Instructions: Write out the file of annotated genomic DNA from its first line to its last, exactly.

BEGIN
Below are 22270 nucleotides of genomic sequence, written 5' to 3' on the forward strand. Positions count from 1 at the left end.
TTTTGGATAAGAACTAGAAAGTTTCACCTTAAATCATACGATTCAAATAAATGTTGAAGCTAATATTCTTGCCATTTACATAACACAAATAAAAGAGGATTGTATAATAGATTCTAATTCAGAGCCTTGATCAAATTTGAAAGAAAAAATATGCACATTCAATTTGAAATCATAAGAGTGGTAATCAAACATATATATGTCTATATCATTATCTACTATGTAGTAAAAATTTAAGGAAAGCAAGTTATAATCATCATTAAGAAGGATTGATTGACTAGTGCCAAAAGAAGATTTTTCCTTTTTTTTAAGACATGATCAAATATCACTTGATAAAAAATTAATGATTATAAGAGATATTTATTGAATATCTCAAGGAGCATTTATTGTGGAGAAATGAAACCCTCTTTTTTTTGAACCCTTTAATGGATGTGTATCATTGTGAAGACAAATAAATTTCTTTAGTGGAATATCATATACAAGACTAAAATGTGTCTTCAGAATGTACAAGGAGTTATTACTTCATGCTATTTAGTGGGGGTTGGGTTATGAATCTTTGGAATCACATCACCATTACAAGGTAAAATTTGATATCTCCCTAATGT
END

Below are 22270 nucleotides of genomic sequence, written 5' to 3' on the forward strand. Positions count from 1 at the left end.
TTTTGGATAAGAACTAGAAAGTTTCACCTTAAATCATACGATTCAAATAAATGTTGAAGCTAATATTCTTGCCATTTACATAACACAAATAAAAGAGGATTGTATAATAGATTCTAATTCAGAGCCTTGATCAAATTTGAAAGAAAAAATATGCACATTCAATTTGAAATCATAAGAGTGGTAATCAAACATATATATGTCTATATCATTATCTACTATGTAGTAAAAATTTAAGGAAAGCAAGTTATAATCATCATTAAGAAGGATTGATTGACTAGTGCCAAAAGAAGATTTTTCCTTTTTTTTAAGACATGATCAAATATCACTTGATAAAAAATTAATGATTATAAGAGATATTTATTGAATATCTCAAGGAGCATTTATTGTGGAGAAATGAAACCCTCTTTTTTTTGAACCCTTTAATGGATGTGTATCATTGTGAAGACAAATAAATTTCTTTAGTGGAATATCATATACAAGACTAAAATGTGTCTTCAGAATGTACAAGGAGTTATTACTTCATGCTATTTAGTGGGGGTTGGGTTATGAATCTTTGGAATCACATCACCATTACAAGGTAAAATTTGATATCTCCCTAATGT